Vermouth Substitutes To Try for More Creative Cocktails

Posted by Helena Hambrecht on

Cocktails are and always have been about experimenting with different flavors to create inventive and original combinations that taste great.

You can mix and match dozens of different things in a cocktail to change up the flavors, from the base spirits to the mixers and juices. But sometimes, especially when you are someone who likes classic cocktails like a martini, Negroni, or Manhattans, things can get a bit stifling.

Vermouth-based classic cocktails are delicious and simple, often combining just a few ingredients to make a drink that is complex and just right. But being too “by-the-book” can bore you and your guests.

Here are a few of our favorite vermouth substitutes for you to try to get some more creative and inventive cocktail recipes floating around in your mind.

What Is Vermouth?

There is a lot of secrecy and deception out there about what vermouth is, but the truth is, vermouth is a pretty simple alcoholic beverage. Vermouth is a specific type of fortified wine that is spiced and flavored with botanicals and spices.

When we say vermouth is a fortified wine, we mean it is a wine that has been made stronger via the addition of more alcohol (making vermouth higher ABV than wine but less than hard liquor).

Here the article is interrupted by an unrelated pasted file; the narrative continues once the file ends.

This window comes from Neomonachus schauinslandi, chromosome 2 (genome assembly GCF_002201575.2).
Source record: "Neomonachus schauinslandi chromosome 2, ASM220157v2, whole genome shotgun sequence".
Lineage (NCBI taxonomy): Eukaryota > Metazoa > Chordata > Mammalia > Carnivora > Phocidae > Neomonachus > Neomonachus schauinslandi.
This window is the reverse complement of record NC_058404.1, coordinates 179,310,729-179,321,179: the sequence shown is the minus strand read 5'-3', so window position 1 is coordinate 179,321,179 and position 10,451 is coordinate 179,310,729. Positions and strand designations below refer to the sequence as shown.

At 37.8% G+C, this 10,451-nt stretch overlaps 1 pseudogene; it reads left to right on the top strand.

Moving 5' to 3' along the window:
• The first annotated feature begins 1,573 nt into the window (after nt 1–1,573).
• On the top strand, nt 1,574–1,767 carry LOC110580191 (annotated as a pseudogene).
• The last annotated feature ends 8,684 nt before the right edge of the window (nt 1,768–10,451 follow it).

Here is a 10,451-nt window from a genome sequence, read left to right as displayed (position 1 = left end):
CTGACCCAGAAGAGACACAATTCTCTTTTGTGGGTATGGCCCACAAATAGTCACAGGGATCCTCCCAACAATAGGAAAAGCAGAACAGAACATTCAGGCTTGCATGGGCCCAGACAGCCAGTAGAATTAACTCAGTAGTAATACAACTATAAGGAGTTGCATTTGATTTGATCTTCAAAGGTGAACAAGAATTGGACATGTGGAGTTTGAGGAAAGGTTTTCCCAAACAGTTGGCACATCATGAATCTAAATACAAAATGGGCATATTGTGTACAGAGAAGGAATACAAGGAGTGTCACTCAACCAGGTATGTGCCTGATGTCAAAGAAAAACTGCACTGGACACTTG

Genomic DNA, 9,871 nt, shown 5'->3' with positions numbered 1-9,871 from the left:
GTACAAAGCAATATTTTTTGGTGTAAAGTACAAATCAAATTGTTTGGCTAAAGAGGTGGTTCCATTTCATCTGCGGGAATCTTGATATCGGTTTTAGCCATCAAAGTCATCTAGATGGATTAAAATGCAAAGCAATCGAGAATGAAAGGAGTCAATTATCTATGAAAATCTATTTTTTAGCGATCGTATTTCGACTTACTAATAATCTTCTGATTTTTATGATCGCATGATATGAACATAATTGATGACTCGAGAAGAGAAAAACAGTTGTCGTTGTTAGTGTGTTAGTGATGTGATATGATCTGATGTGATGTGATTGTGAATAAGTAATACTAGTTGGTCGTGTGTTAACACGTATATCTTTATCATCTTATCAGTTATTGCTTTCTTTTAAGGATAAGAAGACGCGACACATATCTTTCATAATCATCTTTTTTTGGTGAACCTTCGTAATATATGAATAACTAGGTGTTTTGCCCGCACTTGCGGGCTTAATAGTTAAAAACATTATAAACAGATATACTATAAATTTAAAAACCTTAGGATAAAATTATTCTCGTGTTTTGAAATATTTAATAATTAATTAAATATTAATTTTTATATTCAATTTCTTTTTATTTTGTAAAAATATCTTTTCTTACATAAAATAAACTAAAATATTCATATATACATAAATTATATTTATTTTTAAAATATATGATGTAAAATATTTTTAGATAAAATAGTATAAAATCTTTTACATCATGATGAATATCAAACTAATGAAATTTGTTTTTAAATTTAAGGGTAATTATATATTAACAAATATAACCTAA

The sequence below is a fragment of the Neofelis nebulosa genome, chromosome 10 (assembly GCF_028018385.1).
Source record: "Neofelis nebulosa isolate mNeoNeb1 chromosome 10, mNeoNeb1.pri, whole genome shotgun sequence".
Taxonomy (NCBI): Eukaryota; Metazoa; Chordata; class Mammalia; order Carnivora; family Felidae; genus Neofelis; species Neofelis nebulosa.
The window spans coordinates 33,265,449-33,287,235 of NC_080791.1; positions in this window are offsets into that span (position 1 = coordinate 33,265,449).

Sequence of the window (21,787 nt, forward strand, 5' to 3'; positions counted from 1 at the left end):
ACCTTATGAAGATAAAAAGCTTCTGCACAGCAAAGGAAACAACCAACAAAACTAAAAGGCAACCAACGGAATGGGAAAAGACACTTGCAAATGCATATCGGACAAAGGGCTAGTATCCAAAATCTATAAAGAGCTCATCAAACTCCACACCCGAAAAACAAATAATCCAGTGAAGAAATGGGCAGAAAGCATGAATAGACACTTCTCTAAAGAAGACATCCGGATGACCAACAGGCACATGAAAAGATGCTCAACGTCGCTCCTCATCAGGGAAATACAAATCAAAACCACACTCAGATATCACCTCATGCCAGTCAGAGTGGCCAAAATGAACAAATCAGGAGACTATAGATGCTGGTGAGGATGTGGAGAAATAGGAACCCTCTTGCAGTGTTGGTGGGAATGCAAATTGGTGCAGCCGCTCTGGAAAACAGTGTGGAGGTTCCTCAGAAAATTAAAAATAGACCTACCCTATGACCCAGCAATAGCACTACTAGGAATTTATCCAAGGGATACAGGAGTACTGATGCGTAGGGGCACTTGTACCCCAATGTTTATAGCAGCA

There are two main types of vermouth that are quite different from each other: dry vermouth and sweet vermouth.

What Is Dry Vermouth?

Dry vermouth, also sometimes known as French vermouth or even as white vermouth, originated in France. Dry vermouth is a dry drink, meaning there is not much sweetness. In fact, dry vermouth often has 5% or less sugar content.

Dry vermouth is most famously used in the classic martini cocktail. Dry vermouth is clear to pale yellow in color, which allows the martini to keep its clear color, and the dry, botanical forward taste goes perfectly with gin.

What Is Sweet Vermouth?

Sweet vermouth, also sometimes known as Italian vermouth or red vermouth, is the other common type of vermouth. Sweet vermouth is much sweeter than its dry counterpart, featuring sugar content as high as 15%.

Sweet vermouth also tends to be flavored heavier with spices, herbs, and vanilla, making it a stronger pairing with darker liquors rather than lighter liquors which dry vermouth lends itself towards.

It is also important to note that you can find blanc or Bianco sweet vermouth, which is a white version of sweet vermouth, not to be confused with dry vermouth.

What Does Vermouth Taste Like?

Vermouth is mostly made of wine, meaning that vermouth is going to taste mostly like, well, a wine. But the additional botanicals, spices, herbs, and flavors that are added to the vermouth, as well as the fortifier, change the flavors so that each specific brand and blend tastes a little different.

Most vermouth is herbal and spiced, with citrus and acidic notes as well. Vermouth is very palatable and can be enjoyed as an apéritif or in cocktails.